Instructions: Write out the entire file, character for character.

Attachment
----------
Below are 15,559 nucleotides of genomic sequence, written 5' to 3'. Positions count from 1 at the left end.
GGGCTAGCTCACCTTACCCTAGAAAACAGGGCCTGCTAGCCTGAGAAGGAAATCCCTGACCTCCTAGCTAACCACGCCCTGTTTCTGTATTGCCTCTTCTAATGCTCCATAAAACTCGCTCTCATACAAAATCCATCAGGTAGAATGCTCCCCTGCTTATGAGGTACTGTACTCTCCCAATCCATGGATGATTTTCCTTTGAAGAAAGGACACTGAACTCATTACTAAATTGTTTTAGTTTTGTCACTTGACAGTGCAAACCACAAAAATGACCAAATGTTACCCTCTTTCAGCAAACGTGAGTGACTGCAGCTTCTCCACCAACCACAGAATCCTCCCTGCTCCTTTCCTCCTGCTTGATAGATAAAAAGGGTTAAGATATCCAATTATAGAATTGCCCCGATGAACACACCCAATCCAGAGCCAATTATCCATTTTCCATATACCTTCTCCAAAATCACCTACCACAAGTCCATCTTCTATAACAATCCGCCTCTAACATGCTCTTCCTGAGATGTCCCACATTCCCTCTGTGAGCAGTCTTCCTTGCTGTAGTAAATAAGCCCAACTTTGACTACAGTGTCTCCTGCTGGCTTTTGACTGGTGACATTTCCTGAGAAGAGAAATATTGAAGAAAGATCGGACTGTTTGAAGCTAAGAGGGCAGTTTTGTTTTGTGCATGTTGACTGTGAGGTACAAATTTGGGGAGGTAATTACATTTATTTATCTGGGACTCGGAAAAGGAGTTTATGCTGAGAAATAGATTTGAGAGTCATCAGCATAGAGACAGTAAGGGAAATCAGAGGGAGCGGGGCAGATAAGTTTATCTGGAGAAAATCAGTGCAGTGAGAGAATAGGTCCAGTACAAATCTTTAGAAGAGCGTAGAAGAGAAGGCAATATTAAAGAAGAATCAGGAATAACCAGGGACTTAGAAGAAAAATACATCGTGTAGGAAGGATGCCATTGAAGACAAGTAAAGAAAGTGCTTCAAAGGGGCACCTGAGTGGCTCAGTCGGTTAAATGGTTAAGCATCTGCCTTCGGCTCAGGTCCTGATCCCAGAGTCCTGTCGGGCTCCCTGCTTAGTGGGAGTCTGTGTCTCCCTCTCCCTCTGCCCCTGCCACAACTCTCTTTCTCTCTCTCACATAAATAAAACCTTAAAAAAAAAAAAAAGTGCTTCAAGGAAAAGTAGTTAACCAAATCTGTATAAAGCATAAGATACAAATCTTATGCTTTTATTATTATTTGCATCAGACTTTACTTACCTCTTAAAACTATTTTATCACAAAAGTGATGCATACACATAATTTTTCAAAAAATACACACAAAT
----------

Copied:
Below are 15,559 nucleotides of genomic sequence, written 5' to 3'. Positions count from 1 at the left end.
GGGCTAGCTCACCTTACCCTAGAAAACAGGGCCTGCTAGCCTGAGAAGGAAATCCCTGACCTCCTAGCTAACCACGCCCTGTTTCTGTATTGCCTCTTCTAATGCTCCATAAAACTCGCTCTCATACAAAATCCATCAGGTAGAATGCTCCCCTGCTTATGAGGTACTGTACTCTCCCAATCCATGGATGATTTTCCTTTGAAGAAAGGACACTGAACTCATTACTAAATTGTTTTAGTTTTGTCACTTGACAGTGCAAACCACAAAAATGACCAAATGTTACCCTCTTTCAGCAAACGTGAGTGACTGCAGCTTCTCCACCAACCACAGAATCCTCCCTGCTCCTTTCCTCCTGCTTGATAGATAAAAAGGGTTAAGATATCCAATTATAGAATTGCCCCGATGAACACACCCAATCCAGAGCCAATTATCCATTTTCCATATACCTTCTCCAAAATCACCTACCACAAGTCCATCTTCTATAACAATCCGCCTCTAACATGCTCTTCCTGAGATGTCCCACATTCCCTCTGTGAGCAGTCTTCCTTGCTGTAGTAAATAAGCCCAACTTTGACTACAGTGTCTCCTGCTGGCTTTTGACTGGTGACATTTCCTGAGAAGAGAAATATTGAAGAAAGATCGGACTGTTTGAAGCTAAGAGGGCAGTTTTGTTTTGTGCATGTTGACTGTGAGGTACAAATTTGGGGAGGTAATTACATTTATTTATCTGGGACTCGGAAAAGGAGTTTATGCTGAGAAATAGATTTGAGAGTCATCAGCATAGAGACAGTAAGGGAAATCAGAGGGAGCGGGGCAGATAAGTTTATCTGGAGAAAATCAGTGCAGTGAGAGAATAGGTCCAGTACAAATCTTTAGAAGAGCGTAGAAGAGAAGGCAATATTAAAGAAGAATCAGGAATAACCAGGGACTTAGAAGAAAAATACATCGTGTAGGAAGGATGCCATTGAAGACAAGTAAAGAAAGTGCTTCAAAGGGGCACCTGAGTGGCTCAGTCGGTTAAATGGTTAAGCATCTGCCTTCGGCTCAGGTCCTGATCCCAGAGTCCTGTCGGGCTCCCTGCTTAGTGGGAGTCTGTGTCTCCCTCTCCCTCTGCCCCTGCCACAACTCTCTTTCTCTCTCTCACATAAATAAAACCTTAAAAAAAAAAAAAAGTGCTTCAAGGAAAAGTAGTTAACCAAATCTGTATAAAGCATAAGATACAAATCTTATGCTTTTATTATTATTTGCATCAGACTTTACTTACCTCTTAAAACTATTTTATCACAAAAGTGATGCATACACATAATTTTTCAAAAAATACACACAAAT